Greece was an EU veteran at that point having joined the group's predecessor in 1981 and taking its turn at the head of the rotating EU Council.
The acting Greek foreign minister at the time, the larger-than-life Theodoros Pangalos, would step into the haze of a smoky press centre close to a midnight deadline and famously announce that he'd "stopped the clock." Time stood still … and then it expanded.
I'm sure this weekend many Greeks are wishing that someone would call time for them. In the space of a week Greece has slid from difficult negotiations with its creditors into full-on crisis mode with banks on life support and a seminal referendum just a heartbeat away — one that could start to unravel the country's cherished place in the heart of the EU.
"I don't want Greece to become a third-world country in Europe," a man close to tears told me one evening at a "yes" demonstration.
'It's two different questions'
People on both sides of the debate say they feel out of control. And an astonishing number remain confused about what they're being asked to decide.
"The question is do you want the deal of the last weekend [the last deal offered by Greece's lenders before talks collapsed] with the Europeans or not, that's the question our government says to us," says taxi driver Aris. "And the Europeans say to us, no, the question is whether you want to be in Europe or not.
"So I don't know. It's two different questions. So it's two different answers maybe."
Some "no" voters do want to be in the Eurozone, but will vote "no" because they don't want austerity and because they believe the prime minister here, Alexis Tsipras, when he insists that's not what the referendum is about.
Some people will vote "yes" even though they don't agree with creditor's demands because they fear that's exactly what it is about. And there are those who will vote "no" because they want Greece to cut all ties with Brussels and Berlin.
It's almost Rumsfeld-esque, where there are known unknowns. And you know you're in trouble when that starts to make sense.
Greeks have already endured much pain
The reality of the fast-paced challenges on the ground here – capital controls, tourists cancelling their vacations in droves, businesses running out of cash – are being inflicted on people who've already endured much pain, despite their depiction in the northern European tabloid press as a nation full of lazy tax-evaders.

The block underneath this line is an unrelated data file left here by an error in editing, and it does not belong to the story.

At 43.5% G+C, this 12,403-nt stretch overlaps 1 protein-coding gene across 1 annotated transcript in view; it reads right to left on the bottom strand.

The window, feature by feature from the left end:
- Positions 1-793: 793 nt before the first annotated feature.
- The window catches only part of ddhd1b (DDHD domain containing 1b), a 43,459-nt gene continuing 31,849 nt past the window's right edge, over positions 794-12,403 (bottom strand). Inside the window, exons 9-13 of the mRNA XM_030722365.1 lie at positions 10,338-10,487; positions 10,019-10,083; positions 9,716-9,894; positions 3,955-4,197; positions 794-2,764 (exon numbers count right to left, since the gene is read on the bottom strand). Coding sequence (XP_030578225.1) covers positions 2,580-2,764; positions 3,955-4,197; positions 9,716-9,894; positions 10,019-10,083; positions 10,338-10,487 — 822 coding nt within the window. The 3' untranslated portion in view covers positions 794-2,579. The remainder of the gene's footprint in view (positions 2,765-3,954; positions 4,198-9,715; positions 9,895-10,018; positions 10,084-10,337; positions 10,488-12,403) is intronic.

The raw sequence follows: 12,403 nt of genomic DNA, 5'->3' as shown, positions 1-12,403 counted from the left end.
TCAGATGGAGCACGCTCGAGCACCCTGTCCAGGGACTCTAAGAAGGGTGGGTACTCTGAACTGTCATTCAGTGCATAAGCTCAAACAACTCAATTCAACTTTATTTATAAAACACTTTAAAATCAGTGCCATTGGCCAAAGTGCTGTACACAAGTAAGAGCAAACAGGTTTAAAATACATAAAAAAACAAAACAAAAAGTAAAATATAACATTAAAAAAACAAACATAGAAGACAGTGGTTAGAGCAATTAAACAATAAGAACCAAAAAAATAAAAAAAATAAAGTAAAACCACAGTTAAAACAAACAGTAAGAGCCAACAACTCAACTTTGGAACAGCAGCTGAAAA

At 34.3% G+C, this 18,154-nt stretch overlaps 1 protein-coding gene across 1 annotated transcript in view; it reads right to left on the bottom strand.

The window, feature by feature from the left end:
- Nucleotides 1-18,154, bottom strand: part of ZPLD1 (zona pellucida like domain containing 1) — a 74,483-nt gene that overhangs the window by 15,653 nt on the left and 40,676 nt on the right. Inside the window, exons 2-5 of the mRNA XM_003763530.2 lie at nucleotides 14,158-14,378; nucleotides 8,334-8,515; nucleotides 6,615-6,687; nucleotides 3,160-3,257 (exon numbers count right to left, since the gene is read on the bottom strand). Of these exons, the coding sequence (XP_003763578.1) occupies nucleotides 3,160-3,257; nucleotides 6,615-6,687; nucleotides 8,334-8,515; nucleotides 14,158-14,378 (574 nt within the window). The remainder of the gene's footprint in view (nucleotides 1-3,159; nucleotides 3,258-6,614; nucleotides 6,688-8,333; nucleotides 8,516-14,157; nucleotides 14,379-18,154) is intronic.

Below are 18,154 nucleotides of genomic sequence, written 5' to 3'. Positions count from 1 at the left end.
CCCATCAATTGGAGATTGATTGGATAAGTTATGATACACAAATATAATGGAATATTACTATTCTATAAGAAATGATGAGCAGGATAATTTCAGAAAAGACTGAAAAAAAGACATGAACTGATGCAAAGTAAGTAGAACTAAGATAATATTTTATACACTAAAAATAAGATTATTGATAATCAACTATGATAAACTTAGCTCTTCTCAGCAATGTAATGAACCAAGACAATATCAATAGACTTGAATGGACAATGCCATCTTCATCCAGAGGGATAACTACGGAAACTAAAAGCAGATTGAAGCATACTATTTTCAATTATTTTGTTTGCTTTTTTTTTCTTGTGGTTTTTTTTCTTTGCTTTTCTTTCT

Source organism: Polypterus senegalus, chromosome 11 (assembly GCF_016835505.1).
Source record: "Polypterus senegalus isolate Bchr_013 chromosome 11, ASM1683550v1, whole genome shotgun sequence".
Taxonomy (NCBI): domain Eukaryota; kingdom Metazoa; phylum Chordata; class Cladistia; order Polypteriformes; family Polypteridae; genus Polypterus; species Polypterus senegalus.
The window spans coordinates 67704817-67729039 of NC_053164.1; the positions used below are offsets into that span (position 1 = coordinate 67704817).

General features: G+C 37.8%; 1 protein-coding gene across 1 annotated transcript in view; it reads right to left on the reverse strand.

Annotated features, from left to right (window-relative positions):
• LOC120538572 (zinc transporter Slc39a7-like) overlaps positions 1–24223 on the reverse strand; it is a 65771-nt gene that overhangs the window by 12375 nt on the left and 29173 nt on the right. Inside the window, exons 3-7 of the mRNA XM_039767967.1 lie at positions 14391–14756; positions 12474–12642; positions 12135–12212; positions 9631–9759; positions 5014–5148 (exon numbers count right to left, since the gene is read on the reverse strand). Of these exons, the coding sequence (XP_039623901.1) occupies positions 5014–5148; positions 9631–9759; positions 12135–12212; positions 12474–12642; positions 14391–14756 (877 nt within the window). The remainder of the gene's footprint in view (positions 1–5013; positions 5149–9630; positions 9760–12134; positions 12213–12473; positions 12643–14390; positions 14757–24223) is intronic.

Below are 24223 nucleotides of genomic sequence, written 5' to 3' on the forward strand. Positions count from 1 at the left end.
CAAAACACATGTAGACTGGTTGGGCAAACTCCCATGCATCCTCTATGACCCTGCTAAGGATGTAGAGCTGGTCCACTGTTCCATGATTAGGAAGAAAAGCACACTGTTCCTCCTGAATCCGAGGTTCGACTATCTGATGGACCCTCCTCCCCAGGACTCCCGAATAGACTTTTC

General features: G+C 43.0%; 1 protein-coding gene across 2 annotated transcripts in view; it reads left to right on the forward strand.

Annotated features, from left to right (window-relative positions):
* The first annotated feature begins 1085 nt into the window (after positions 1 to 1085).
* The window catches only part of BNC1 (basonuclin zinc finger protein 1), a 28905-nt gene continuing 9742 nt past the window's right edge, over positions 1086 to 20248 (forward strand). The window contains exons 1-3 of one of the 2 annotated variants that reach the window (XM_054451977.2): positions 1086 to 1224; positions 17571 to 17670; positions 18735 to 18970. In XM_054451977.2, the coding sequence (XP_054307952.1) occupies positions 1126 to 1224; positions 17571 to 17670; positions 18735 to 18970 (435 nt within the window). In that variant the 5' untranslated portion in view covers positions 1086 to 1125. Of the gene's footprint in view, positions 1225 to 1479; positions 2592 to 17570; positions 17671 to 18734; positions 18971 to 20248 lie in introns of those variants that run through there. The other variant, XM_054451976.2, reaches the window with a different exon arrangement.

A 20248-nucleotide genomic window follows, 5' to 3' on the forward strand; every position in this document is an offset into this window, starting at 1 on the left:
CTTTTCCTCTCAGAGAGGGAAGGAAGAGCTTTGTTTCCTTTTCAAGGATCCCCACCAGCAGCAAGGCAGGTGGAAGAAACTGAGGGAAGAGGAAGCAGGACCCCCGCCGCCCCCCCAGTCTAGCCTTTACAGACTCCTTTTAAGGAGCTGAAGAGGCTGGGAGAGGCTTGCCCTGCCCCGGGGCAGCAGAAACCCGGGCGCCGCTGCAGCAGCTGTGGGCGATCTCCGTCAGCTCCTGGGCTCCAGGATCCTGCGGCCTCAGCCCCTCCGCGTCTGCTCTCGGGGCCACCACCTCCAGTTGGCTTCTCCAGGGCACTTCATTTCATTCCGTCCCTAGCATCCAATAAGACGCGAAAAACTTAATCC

"You're talking about five years of one of the biggest fiscal adjustments in history," says Nick Malkoutzi, deputy editor of the Greek daily Kathimerini's English edition. "Five years after one of the deepest economic depressions in history, so the tolerance levels, the political and social sustainability of doing what you're doing has been eroded completely.
"You look at the high unemployment figures, the number of people living below the poverty threshold. You look at the general sense that this division is building up in Greek society. This can't be good for a country. It's not leading somewhere positive."
Eliza Sinadinou is a young woman of 26 who returned to Greece after a year studying abroad in London. She says if Greece votes "no" on Sunday she will pack her bags, get back on a plane and leave.
"I trust the European institutions when they all say that the real question [is about leaving or staying in the Eurozone.] But more importantly even if they're bluffing I don't want to risk my country's membership in the European Union. So that's why I'm going to vote 'yes."'
'I sensed that they were seeing an enemy'
Sinadinou says the referendum is dividing friends, including some of her own, who disagree with her choice.
"They looked me in the eye — I don't want to exaggerate — but I sensed that they were seeing an enemy, you know?"
Across town I met another young woman named Maria Markuizou, working as a waitress. Well educated, like Sinandinou, she can't find work in her field.
She will vote "no."
"Only my grandmother wants to vote 'yes,"' she says. "That's the thing because the only people who want to vote 'yes' are those who have a lot of money.
"We are very insecure about the future. We don't know if we have a job tomorrow, you know? After Monday maybe everything of these stores is closed," she says pointing to the small textile and fabrics shops down the street. "Everyone is panicked," she says.
And for very different reasons. Michaelis Brobonas looks to be in his 70s. He has passed on his small fabric shop to his son, but has come out of retirement to help out because they can't afford to pay staff.
'It will be a disaster'
His biggest fear now is a "no" vote on Sunday and a return to the Greek drachma, the memory of which hovers above the city like a devil or a saviour according to your viewpoint.
"It will be a disaster," he says. "If we return to the drachma we are finished. Who will supply me? My stock is important from the EU and England and I pay in Euros."
The potential consequences of a "yes" or a "no" haven't been spelled out in a detailed way by either campaign beyond their own interests — and the Rumsfeld factor.
The "yes" campaign warns of a messy exit from the Eurozone followed by a tsunami of chaos and the "no"s, led by Tsipras, continue to insist everyone is in a flap about nothing and that he'll be welcomed back to the EU negotiating table with open arms, perhaps wearing an 'I told you so' smirk.
A challenge to the referendum's legality was swept aside by a constitutional court here Friday and so the vote will go ahead.
The Greeks will go to the polls carrying a cauldron of uncertainty: blind faith; ideology; a leap into the void; fear; irrefutable logic; the lesser of two evils, bewilderment …
And it appears no one will be calling time.